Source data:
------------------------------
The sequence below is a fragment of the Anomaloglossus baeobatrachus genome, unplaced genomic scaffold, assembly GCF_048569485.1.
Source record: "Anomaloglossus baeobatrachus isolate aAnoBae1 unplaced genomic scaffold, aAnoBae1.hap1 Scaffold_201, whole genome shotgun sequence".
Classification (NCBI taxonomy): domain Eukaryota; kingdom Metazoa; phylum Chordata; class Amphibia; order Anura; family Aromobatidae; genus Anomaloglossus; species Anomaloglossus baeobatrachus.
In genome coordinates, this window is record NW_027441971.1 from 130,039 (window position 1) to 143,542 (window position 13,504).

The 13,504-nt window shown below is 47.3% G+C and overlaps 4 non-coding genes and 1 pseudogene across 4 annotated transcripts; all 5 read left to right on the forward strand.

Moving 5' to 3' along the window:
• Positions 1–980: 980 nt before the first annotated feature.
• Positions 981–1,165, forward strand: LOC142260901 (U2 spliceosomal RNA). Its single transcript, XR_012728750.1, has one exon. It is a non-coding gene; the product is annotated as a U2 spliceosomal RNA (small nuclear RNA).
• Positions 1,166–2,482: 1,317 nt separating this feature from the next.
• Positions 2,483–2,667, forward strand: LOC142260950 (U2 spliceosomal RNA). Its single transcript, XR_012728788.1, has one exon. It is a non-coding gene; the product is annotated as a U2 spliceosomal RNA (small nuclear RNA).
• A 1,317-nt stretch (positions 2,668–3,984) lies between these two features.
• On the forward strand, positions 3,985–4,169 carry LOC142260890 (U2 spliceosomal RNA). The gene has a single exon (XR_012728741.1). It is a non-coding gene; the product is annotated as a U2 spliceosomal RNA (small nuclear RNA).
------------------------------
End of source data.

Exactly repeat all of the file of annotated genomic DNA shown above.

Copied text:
The sequence below is a fragment of the Anomaloglossus baeobatrachus genome, unplaced genomic scaffold, assembly GCF_048569485.1.
Source record: "Anomaloglossus baeobatrachus isolate aAnoBae1 unplaced genomic scaffold, aAnoBae1.hap1 Scaffold_201, whole genome shotgun sequence".
Classification (NCBI taxonomy): domain Eukaryota; kingdom Metazoa; phylum Chordata; class Amphibia; order Anura; family Aromobatidae; genus Anomaloglossus; species Anomaloglossus baeobatrachus.
In genome coordinates, this window is record NW_027441971.1 from 130,039 (window position 1) to 143,542 (window position 13,504).

The 13,504-nt window shown below is 47.3% G+C and overlaps 4 non-coding genes and 1 pseudogene across 4 annotated transcripts; all 5 read left to right on the forward strand.

Moving 5' to 3' along the window:
• Positions 1–980: 980 nt before the first annotated feature.
• Positions 981–1,165, forward strand: LOC142260901 (U2 spliceosomal RNA). Its single transcript, XR_012728750.1, has one exon. It is a non-coding gene; the product is annotated as a U2 spliceosomal RNA (small nuclear RNA).
• Positions 1,166–2,482: 1,317 nt separating this feature from the next.
• Positions 2,483–2,667, forward strand: LOC142260950 (U2 spliceosomal RNA). Its single transcript, XR_012728788.1, has one exon. It is a non-coding gene; the product is annotated as a U2 spliceosomal RNA (small nuclear RNA).
• A 1,317-nt stretch (positions 2,668–3,984) lies between these two features.
• On the forward strand, positions 3,985–4,169 carry LOC142260890 (U2 spliceosomal RNA). The gene has a single exon (XR_012728741.1). It is a non-coding gene; the product is annotated as a U2 spliceosomal RNA (small nuclear RNA).